After my break in Portugal, I’ve come up with an idea. I love to read. I love to review. I love my fellow writers. But until now, my reading journal has been a secret pleasure . . . Continue reading
A shameless variation on Janet Potter’s great idea found here.
Are you stuck for an idea?
Do your settings lack oomph?
Could your characters do with a fillip?
Still using the same old phrases?
LOOK NO FURTHER-
the solution is at hand…
The best answer I know is in reading:
- Read the books from the charity shop that have been scribbled in.
- Read the artists’ statements beside weird stuff you love and don’t know why. Some are voiced with pretentious twaddle – others with magic.
- Read old guide books to places you can never go.
- Read tacky tourist maps – especially the badly translated. Follow trails and Blue Plaques. Those noticeboards that pigeons crap on.
- Read ghost advertisements on the sides of brick walls. The nicknames of old streets. Half torn down posters. House names and pub signs.
- Read biographies and newspaper announcements – hatches, matches and dispatches. Gravestones and alabaster monuments. Church leaflets and the lists of vicars, bellringers and flower rotas. Notices outside synagogues, mosques, and temples. Amazing names throng places of worship.
- Read entries in historical directories for your town. Two Yeast Importers and three Tripe Dressers in Scarborough 1890 – who knew?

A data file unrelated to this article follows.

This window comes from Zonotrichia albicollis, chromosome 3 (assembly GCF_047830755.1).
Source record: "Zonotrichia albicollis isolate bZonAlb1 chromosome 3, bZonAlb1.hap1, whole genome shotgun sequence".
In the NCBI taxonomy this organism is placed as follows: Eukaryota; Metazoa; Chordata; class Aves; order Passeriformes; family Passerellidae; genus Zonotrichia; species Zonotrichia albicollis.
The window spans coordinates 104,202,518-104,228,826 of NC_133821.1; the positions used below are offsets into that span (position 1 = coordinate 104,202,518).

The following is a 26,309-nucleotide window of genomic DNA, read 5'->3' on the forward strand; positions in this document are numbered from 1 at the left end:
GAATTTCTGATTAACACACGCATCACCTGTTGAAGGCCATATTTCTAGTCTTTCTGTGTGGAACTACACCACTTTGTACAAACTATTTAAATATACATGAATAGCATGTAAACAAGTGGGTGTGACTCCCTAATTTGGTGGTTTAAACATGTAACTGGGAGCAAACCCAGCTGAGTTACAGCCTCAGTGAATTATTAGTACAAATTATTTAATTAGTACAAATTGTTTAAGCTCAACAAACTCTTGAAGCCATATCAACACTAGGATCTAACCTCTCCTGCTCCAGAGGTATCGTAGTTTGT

- Read the handwritten ads on the shoe-shop window. Enjoy the rAnDom capital’s and folk punctuation.
- Read pulp fiction and poetry, textbooks and travel writing. Steal unashamedly. Not just fragments of people, and glimpses of places but turns of phrase. And with novels – nick dirty great chunks of plot. If JMW Turner chose to copy Claude and many others to learn – why shouldn’t you?
- Read magazines about interests that aren’t yours.
- Read vintage catalogues and recipe books, Shell Guides, Enquire Within and tatty old National Geographics.
- Read without shame – comics and battered Readers Digests, lurid trashy paperbacks that predate you, high-minded difficult stuff you ‘ought’ to have read before, things your friends hate.
- Read again collections of fairy stories and folktales. Seek out urban myths and ‘true’ ghost stories.
- Read Old Bailey trial reports and yellowy newspaper cuttings found as bookmarks.
- Read anything and everything. Question it all.What would you add to my list?